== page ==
European foreign ministers said they “deeply regret” the reimposition of US sanctions.
A statement Monday by European Union foreign policy chief Federica Mogherini and foreign ministers of France, Germany and the UK insisted that the 2015 Iran nuclear deal was “ working and delivering on its goal” of limiting Iran’s nuclear program.
The Europeans said the Iran deal was “crucial for the security of Europe, the region and the entire world” and that “we are determined to protect European economic operators engaged in legitimate business with Iran.”
Despite the support, however, many large European firms are leaving Iran for fear of US penalties.
Renewed US hostility has already sparked a run on Iran’s currency, which has lost around half its value since Trump’s announcement.
Iran has seen days of protests and strikes in multiple towns and cities over water shortages, high prices and wider anger at the political system.
Severe reporting restrictions have made it impossible to verify the swirl of claims coming through social media.
But journalists did confirm a heavy buildup of riot police Sunday night in the town of Karaj, just west of Tehran, that has been a focal point of unrest, and said mobile internet had been cut in the area.
Iranian President Hassan Rouhani eased foreign exchange rules Sunday, allowing unlimited tax-free currency and gold imports, and reopening exchange bureaus after a disastrous attempt to fix the value of the rial in April led to widespread black-market corruption.
With senior religious authorities calling for a crackdown on graft, the judiciary said Sunday it had arrested the vice governor of the central bank in charge of foreign exchange, Ahmad Araghchi, along with a government clerk and four currency brokers.
Two countries that have welcomed increased pressure on Iran are its key regional rivals, Israel and Saudi Arabia.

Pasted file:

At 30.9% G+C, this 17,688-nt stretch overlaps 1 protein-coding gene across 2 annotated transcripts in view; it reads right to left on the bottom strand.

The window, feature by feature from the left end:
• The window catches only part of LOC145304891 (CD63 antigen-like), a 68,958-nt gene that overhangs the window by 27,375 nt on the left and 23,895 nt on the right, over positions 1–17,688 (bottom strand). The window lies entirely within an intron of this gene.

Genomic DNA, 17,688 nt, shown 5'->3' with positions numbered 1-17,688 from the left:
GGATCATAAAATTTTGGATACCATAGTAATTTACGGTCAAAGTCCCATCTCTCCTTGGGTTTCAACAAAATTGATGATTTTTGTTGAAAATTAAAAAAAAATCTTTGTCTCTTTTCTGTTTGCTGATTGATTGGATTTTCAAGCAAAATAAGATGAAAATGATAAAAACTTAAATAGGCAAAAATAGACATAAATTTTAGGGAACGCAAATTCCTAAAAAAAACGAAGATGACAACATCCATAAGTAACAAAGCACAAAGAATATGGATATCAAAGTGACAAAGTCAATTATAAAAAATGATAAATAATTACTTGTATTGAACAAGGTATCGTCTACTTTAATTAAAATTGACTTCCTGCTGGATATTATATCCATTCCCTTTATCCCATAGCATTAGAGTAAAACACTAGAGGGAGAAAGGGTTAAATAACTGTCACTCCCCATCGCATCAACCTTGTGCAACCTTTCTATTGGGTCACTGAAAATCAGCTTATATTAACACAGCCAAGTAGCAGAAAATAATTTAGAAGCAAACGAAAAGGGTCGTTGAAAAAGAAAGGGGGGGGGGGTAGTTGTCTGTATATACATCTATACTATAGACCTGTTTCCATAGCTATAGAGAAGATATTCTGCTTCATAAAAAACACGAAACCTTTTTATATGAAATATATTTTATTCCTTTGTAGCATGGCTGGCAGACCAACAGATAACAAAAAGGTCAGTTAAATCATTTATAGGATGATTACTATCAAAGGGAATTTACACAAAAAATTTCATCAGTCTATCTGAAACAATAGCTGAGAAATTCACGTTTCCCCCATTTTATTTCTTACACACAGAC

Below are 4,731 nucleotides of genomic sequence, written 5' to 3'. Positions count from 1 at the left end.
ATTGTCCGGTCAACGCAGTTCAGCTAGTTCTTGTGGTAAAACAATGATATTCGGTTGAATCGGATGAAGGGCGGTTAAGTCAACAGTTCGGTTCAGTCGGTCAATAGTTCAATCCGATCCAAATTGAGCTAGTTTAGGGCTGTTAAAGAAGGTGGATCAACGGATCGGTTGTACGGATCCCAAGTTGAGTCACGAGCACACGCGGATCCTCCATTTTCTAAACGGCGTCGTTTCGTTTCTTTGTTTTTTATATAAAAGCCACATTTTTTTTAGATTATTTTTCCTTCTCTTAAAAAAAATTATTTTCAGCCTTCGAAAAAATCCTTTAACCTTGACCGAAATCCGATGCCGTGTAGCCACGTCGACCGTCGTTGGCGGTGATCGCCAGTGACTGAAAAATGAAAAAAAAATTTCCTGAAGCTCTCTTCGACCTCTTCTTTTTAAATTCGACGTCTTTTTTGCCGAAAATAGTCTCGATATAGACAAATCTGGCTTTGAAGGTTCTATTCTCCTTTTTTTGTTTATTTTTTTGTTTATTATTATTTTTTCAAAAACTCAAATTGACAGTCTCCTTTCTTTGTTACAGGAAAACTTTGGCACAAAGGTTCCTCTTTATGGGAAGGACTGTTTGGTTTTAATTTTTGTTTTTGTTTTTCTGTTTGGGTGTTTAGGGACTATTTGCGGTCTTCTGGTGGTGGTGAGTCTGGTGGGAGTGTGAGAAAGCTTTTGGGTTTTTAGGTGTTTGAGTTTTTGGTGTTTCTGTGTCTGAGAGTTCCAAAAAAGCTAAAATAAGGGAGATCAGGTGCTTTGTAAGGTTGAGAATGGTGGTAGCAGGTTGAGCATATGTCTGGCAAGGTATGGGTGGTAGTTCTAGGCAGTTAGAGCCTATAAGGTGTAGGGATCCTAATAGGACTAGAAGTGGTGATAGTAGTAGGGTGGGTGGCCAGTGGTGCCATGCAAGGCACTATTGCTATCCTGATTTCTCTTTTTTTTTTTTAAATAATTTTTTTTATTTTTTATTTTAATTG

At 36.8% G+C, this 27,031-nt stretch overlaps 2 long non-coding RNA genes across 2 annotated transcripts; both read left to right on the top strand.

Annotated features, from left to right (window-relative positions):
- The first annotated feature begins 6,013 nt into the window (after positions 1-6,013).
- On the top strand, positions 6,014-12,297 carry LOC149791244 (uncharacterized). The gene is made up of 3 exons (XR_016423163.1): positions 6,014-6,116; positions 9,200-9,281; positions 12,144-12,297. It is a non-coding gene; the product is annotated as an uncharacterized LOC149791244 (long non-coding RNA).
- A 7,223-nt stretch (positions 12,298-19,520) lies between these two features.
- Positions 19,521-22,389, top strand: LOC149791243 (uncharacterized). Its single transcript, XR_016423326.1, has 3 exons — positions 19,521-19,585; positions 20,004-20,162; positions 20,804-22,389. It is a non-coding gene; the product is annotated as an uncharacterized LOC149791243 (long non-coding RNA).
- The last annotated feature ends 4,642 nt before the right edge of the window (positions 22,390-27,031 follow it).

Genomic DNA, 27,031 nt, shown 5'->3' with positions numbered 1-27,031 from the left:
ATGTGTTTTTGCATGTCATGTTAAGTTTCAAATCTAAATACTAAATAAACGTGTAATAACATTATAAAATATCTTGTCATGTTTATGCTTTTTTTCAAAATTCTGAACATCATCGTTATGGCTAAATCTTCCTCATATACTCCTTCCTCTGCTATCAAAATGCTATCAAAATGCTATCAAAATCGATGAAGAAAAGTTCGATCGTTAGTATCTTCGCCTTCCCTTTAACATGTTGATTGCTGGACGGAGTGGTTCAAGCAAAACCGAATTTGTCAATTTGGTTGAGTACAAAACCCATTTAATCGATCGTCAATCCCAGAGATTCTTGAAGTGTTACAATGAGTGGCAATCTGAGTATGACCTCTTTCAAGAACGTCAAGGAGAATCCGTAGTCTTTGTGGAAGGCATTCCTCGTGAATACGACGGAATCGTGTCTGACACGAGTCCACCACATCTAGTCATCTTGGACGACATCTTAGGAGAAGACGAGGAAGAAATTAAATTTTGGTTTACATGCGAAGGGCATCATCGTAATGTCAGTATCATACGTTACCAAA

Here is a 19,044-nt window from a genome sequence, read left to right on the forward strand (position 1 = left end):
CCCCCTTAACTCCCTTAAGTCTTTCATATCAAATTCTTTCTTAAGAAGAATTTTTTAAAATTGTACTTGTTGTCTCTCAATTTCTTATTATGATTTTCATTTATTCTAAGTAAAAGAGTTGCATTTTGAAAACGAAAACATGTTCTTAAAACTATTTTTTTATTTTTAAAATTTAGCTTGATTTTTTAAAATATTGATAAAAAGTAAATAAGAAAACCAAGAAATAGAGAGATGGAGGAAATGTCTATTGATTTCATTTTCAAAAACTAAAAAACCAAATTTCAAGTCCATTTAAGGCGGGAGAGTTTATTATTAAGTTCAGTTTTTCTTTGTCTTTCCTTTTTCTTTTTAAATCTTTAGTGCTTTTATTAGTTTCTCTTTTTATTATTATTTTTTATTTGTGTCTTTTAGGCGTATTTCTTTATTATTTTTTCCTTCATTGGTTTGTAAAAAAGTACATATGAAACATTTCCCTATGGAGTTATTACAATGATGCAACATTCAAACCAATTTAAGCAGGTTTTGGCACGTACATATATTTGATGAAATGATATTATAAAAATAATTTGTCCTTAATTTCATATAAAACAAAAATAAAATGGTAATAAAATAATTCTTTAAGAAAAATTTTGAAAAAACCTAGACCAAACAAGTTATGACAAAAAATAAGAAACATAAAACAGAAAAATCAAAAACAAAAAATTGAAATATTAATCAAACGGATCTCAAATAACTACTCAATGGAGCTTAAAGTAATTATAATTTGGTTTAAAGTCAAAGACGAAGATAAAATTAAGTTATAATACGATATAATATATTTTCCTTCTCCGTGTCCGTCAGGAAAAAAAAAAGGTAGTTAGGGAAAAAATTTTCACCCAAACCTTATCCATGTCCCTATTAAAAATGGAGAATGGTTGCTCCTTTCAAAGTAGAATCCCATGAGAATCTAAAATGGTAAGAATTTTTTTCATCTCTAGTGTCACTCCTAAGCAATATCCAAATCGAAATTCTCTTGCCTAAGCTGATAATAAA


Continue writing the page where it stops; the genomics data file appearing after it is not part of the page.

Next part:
Israeli Defense Minister Avigdor Lieberman described the renewed sanctions as “a courageous decision which will be remembered for generations.”
After months of fierce rhetoric, Trump surprised observers last week when he offered to meet with Rouhani without preconditions.
But Zarif suggested it was hard to imagine negotiating with the man who tore up an agreement on which Iran and world powers had spent the “longest hours in negotiating history.”
“Do you think this person (Trump) is a good and suitable person to negotiate with? Or is he just showing off?” he said.
Over the weekend, Trump once again floated the idea of meeting, tweeting, “I will meet, or not meet, it doesn’t matter — it is up to them!”
But that came less than two weeks after a bellicose exchange between the two presidents, with Rouhani warning of the “mother of all wars” and Trump responding with a Twitter tirade.
“To Iranian President Rouhani: NEVER, EVER THREATEN THE UNITED STATES AGAIN OR YOU WILL SUFFER CONSEQUENCES THE LIKES OF WHICH FEW THROUGHOUT HISTORY HAVE EVER SUFFERED BEFORE. WE ARE NO LONGER A COUNTRY THAT WILL STAND FOR YOUR DEMENTED WORDS OF VIOLENCE & DEATH. BE CAUTIOUS!” he wrote. (source)
A serious question: What national security threat does Iran pose to the USA?
This is Iran circa 500 BC under the reign of King Darius, which as the Bible states is the ruler of Persia which granted freedom to the Jews in captivity. This was the furthest extent of Persian influence in its history, which penetrated to central Greece and the southernmost points of Ukraine.